Unformatted text preview: CHBE2120: Numerical Methods in Chemical Engineering Spring Semester, 2011 Instructor: Prof. Mark Styczynski Course objectives: 1. To learn a range of numerical methods for the approximate solution of mathematical equations encountered in chemical engineering. 2. To understand the shortcomings of these numerical methods, how to deal with these shortcomings, and how to choose the appropriate method for solving a given problem. 3. To use MATLAB and HYSYS to implement these methods and apply them to a variety of chemical engineering problems. Learning outcomes: By the end of this course, a student should be able to: 1. Formulate a chemical engineering problem as a mathematical model, and select an appropriate solution method. 2. Analyze the accuracy of the numerical solution and identify alternate strategies and methods to achieve greater accuracy when it is needed. 3. Understand the computational requirements of various solution options and use this understanding in the selection of the solution method 4. Select the appropriate soft ware package to perform the numerical solution to a chemical engineering problem. 5. Design experiments using statistical methods, for the purpose of building models and designing chemical processes. 6. Formulate and solve process design problems, based on econo mic analysis and using mathematical models of chemical processes Text: Chapra SC and Canale RP. “Numerical Methods for Engineers”, sixth edition, McGraw-Hill, 2009. Prerequisites: CHBE 2100, CS 1371 Class website: Class time and location: Tuesdays and Thursdays, 8:05 AM – 9:25 AM, room L1205 in ES&T (Class may occasionally be held in the ChBE computer lab, L2232 ES&T) Instructor: Prof. Mark Styczynski Email: [email protected] Office: L1222, ES&T Phone: 404-894-2825 Teaching assistants: Khaldoon Abu-Hakmeh Email: [email protected] Nita Chandrasekhar Email: [email protected] Office hours: TAs: TBD (see T-Square for final days/times); in ChBE computer lab (ES&T L2232) Prof. Styczynski: TBD (see T-Square for final days/times); ES&T L1222 Open Door Policy: If you have any questions or want to talk about anything, please stop by my office. My door is almost always open when I’m there, and I’m happy to help and to answer your questions. However, the very rare times when I am there and my door is closed, please make sure that your matter is urgent before deciding to knock on my door. If it is, I’m happy to help; if it’s not, I won’t be as happy. Grading: Exam 1: 20% Quizzes: Exam 2: 20% Homework: Final exam: 25% Project: Participation: up to 2 % extra 10% 15% 10% Participation is strongly encouraged, and essentially amounts to extra credit in this class. It is likely to help your learning, it helps others’ learning, and it will help your grade. Participation is defined as answering and asking questions in class, and answering questions in the online forums. Grade Scale: You can use the following grade intervals to identify the minimum letter grade you will receive based on your performance in this class: Numerical Grade Letter Grade [85, 100] A [75, 85) B [65, 75) C [55, 65) D [0, 55) F Quizzes: At least five quizzes will be given during class. The two lowest scores will be dropped in computing the overall quiz grade. The quiz dates will not be announced ahead of time. If you need to miss class for any reason and you miss a quiz, then you will receive a zero for that quiz. Exams: Two exams will be given in addition to the final exam. All exams will be closed book and closed notes. For each exam, you will be allowed to bring one single 8.5” x 11” piece of paper with formulas or any other information you deem to be important written on one side only . Exams 1 and 2 will be held on the following dates: Exam 1: Thursday, February 10 Exam 2: Thursday, March 31 If you have any conflicts with these exam dates, you must contact Prof. Styczynski in writing by the end of the second week of class to resolve this conflict. Project: A group project will be assigned mid-semester. The project will be completed in teams and will involve combining numerical methods to solve a complex engineering problem. Exact due dates and details will be supplied at the time it is assigned, but the expected due date is listed in the calendar in this syllabus. Group assignments will be made when the project assignment is handed out. Homework: Homework assignments are to be submitted electronically via T-Square. Deadlines for turning in homework will be rigidly enforced, to the minute. Late homework will receive a grade of zero. You should always check your uploaded files to make sure you submitted the right file and that it uploaded correctly. Failure to do this is not grounds for a resubmission or deadline extension. Also, you will always be able to re-submit your assignment multiple times, so feel free to submit early versions and re-submit revised ones so that you don’t wait until the deadline and then forget to submit. MATLAB code must be thoroughly commented. Use indentation within loops and other control structures (“for”, “if”, “while”, etc.). In all assignments, you must clearly explain your work and the steps taken to obtain the answer, either as comments within the Matlab file, or in a separate document. If a problem requires you to generate plots or figures, you must submit a separate document containing those figures and answers to any questions regarding those figures. These documents should be submitted as Word or PDF files. All homework turned in must be your own work. You may discuss technical concepts relating to the homework with your classmates, but must work the problems and write the code by yourself. For example, you can help troubleshoot someone else’s bugs, get help with your bugs, and discuss how you need to set up a loop or program with a classmate. One the other hand, do not take some else’s electronic file and change their name to your name. Do not just type in somebody else’s code copied off of their screen or a printed out paper. Copying from another person’s homework is a serious violation of the Georgia Tech Honor Code ( Optional Homework Exercises: At the end of each homework assignment will be additional, optional homework exercises. These exercises will typically be handwritten exercises, not MATLAB exercises. These exercises are closer to the types of tasks you will be required to do on exams than your MATLAB assignments. This makes them useful for studying for exams. Additionally, you can regain lost credit from quizzes by doing these exercises. If you complete three sets of optional exercises in their entirety, your lowest quiz grade will be replaced by your highest quiz grade. If you do three optional homework assignments where you complete at least half but not all of the exercises, then your lowest quiz grade will be replaced by the average of your three best quiz grades. Either of these options can be repeated to replace your second-lowest quiz grade as well. If you do not have a complete set of three assignments to replace one of your quiz grades, then that quiz grade can be replaced by one or two thirds of your best grade (or average of three, as appropriate) if you have done one or two optional assignments, respectively. Please note that credit will not be given for merely writing the answers to the optional exercises. You must write out your work in reaching the solution. Incomplete solutions will not receive credit. Forums: On T-Square, the “Forums” feature has been activated. Questions regarding specific issues in the homework assignments should be posted here rather than emailed directly to the professor or the TAs . This helps your classmates see what problems others are experiencing and will hopefully make them more successful in doing their homework. The ultimate goal of using these forums is that everyone can learn more from the failures and successes of others by sharing. Forum posts will not be responded to by the professor or TAs for 24 hours. Those first 24 hours are for other students to respond to questions. Answering questions and helping others reinforces your learning by solidifying concepts. Please note that helpful responses to messages posted on the forums will count towards “Participation” (see Grading section). Regrades: Requests for regrading of a homework assignment or an exam may be submitted in writing within one week of the day the assignment/exam is handed back to the class (regardless of whether or not you attend class that day). You must justify in writing the technical basis for the regrade request. The entire homework or exam will be regraded, meaning your grade may go up or down. Honor Code: All work done in the class, including quizzes, exams, projects, and homework assignments, is done under the Georgia Tech Honor Code ( Students are expected to follow the policies outlined in the Georgia Institute of Technology Academic Honor Code. Infractions will receive a zero for the assignment and will be reported to the Dean of Students for disciplinary action. Tips for Success: - Do the assigned reading before class, not just the night before the exam. - Do not be afraid to ask questions. - Do t ake homework assignments seriously. They confirm that you understand key concepts and may even introduce variations on those concepts. - Do not fall behind. Later topics depend heavily on earlier topics. - Do attempt some extra problems --- even if not for credit, at least before the exam so that you have experience doing problems by hand. Class Schedule: The schedule listed on the following page is subject to change. Changes will be reflected on the version of this syllabus that is posted on the course T-Square site. Date 1/11 1/13 1/18 1/20 1/25 1/27 2/1 2/3 2/8 2/10 2/15 2/17 2/22 2/24 3/1 3/3 3/8 3/10 3/15 3/17 3/22 3/24 3/29 3/31 4/5 4/7 4/12 4/14 4/19 4/21 4/26 4/28 Topic Intro/Linear equations Linear equations Linear equations Linear equations Initial value problems Initial value problems Initial value problems Initial value problems/Finite difference approximations HYSYS Exam 1 HYSYS Nonlinear equations Nonlinear equations Nonlinear equations/ Optimization Optimization Optimization Boundary value problems Economics and equipment Economics and equipment Economics and equipment No class No class Statistics Exam 2 Statistics Statistics Statistics/Curve Fitting Curve fitting and regression Curve fitting and regression/Integration Integration Reading PT 1 Chapters 9,10 Comments HW 1 Due 1/14 HW 2 Due 1/21 PT 7, Chapter 25 Chapter 26 Chapter 4 HW 3 Due 1/28 HW 4 Due 2/4 Exam 1 Chapters 5,6 Chapters 13, 14 HW 5 Due 2/18 HW 6 Due 2/25 HW 7 Due 3/4 Chapter 27 Handouts HW 8 Due 3/11 HW 9 Due 3/18 Spring Break Spring Break Handouts Exam 2 HW 10 Due 4/8 Chapters 17, 18 Chapter 21 Chapter 22 Chapters 23 HW 11 Due 4/15 Project & HW 12 Due 4/22 Integration/Design of experiments Handouts Design of experiments FINAL EXAM: Tuesday, May 3, 8:00 AM – 10:50 AM ...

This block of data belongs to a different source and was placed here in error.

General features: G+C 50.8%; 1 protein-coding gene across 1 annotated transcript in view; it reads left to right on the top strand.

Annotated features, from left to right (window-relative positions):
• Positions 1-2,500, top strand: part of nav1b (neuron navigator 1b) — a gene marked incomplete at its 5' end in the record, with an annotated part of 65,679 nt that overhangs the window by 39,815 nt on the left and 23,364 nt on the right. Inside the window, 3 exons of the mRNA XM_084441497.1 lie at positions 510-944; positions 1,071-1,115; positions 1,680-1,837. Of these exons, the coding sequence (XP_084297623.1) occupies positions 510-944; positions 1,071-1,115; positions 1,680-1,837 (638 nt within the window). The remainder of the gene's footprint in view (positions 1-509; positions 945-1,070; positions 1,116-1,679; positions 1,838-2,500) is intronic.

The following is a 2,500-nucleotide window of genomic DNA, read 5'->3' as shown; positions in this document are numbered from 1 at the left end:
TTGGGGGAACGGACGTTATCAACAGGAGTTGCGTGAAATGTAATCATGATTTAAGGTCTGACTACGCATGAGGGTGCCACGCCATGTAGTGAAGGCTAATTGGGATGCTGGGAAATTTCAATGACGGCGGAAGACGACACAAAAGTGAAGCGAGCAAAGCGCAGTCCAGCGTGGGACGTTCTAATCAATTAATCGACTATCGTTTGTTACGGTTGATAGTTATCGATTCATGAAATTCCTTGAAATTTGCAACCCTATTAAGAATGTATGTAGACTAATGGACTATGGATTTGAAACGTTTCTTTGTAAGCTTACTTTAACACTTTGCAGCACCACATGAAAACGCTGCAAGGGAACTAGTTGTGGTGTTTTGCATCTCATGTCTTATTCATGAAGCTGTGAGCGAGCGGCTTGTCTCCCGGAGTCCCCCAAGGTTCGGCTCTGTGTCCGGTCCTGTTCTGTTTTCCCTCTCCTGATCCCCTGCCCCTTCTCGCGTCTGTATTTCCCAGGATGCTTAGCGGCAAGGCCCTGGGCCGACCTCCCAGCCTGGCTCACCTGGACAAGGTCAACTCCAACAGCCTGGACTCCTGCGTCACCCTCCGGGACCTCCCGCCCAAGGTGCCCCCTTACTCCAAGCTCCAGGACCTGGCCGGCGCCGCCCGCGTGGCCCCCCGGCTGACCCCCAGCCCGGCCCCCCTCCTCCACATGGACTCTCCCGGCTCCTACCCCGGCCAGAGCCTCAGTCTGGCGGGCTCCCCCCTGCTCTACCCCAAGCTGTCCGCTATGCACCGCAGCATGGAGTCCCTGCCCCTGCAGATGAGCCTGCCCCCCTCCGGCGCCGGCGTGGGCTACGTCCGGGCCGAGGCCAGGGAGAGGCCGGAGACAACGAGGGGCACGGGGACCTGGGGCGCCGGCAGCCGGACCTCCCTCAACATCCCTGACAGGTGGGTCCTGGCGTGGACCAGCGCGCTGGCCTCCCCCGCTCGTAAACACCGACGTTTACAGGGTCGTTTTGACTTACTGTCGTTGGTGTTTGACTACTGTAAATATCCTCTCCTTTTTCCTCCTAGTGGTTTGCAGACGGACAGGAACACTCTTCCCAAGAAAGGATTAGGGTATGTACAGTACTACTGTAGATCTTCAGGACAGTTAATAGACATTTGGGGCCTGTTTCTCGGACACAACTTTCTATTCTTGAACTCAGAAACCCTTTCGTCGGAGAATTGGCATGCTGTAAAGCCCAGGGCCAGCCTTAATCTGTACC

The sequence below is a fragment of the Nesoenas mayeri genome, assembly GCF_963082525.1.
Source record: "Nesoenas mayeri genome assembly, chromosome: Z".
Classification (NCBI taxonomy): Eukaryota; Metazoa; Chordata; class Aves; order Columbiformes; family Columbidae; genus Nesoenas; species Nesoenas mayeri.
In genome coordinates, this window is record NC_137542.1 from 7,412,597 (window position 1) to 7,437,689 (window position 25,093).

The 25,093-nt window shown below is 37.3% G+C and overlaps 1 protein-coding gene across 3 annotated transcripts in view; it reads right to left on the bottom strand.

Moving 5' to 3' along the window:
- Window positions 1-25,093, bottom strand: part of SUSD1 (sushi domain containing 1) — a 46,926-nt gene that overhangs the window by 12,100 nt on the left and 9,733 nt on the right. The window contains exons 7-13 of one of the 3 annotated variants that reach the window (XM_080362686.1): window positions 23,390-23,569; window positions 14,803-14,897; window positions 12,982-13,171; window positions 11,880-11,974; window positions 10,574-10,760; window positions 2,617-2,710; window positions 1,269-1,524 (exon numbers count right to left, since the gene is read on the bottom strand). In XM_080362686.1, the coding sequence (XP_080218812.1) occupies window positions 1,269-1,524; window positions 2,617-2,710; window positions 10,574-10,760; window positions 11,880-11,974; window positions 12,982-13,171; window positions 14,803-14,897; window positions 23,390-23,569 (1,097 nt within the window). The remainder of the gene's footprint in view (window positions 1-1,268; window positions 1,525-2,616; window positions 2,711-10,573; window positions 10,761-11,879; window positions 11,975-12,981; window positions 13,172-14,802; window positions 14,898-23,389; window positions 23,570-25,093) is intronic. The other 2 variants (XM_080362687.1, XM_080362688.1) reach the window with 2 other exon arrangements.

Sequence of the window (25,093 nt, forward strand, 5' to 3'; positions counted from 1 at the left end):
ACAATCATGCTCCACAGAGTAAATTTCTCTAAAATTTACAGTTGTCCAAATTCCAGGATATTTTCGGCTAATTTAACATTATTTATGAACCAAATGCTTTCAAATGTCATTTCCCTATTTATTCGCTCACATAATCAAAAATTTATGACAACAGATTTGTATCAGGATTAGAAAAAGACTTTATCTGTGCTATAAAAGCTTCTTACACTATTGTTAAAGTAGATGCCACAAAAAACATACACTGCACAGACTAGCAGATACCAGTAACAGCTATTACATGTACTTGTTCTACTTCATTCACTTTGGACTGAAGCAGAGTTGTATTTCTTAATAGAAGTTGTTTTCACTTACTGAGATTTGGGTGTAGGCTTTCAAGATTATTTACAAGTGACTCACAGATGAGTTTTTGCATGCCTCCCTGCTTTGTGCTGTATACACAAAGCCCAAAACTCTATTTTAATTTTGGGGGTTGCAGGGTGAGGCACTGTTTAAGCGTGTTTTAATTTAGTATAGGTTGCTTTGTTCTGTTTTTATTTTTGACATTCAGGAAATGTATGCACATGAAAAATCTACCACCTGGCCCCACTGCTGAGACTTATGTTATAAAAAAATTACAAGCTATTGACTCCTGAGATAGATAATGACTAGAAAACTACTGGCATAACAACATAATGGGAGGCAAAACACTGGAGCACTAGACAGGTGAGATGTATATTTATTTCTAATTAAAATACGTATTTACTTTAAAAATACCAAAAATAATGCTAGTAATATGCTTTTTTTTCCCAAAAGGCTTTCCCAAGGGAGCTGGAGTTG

View Full Document

This note was uploaded on 05/01/2011 for the course CHBE 2120 taught by Professor Gallivan during the Spring '07 term at Georgia Tech.

Ask a homework question - tutors are online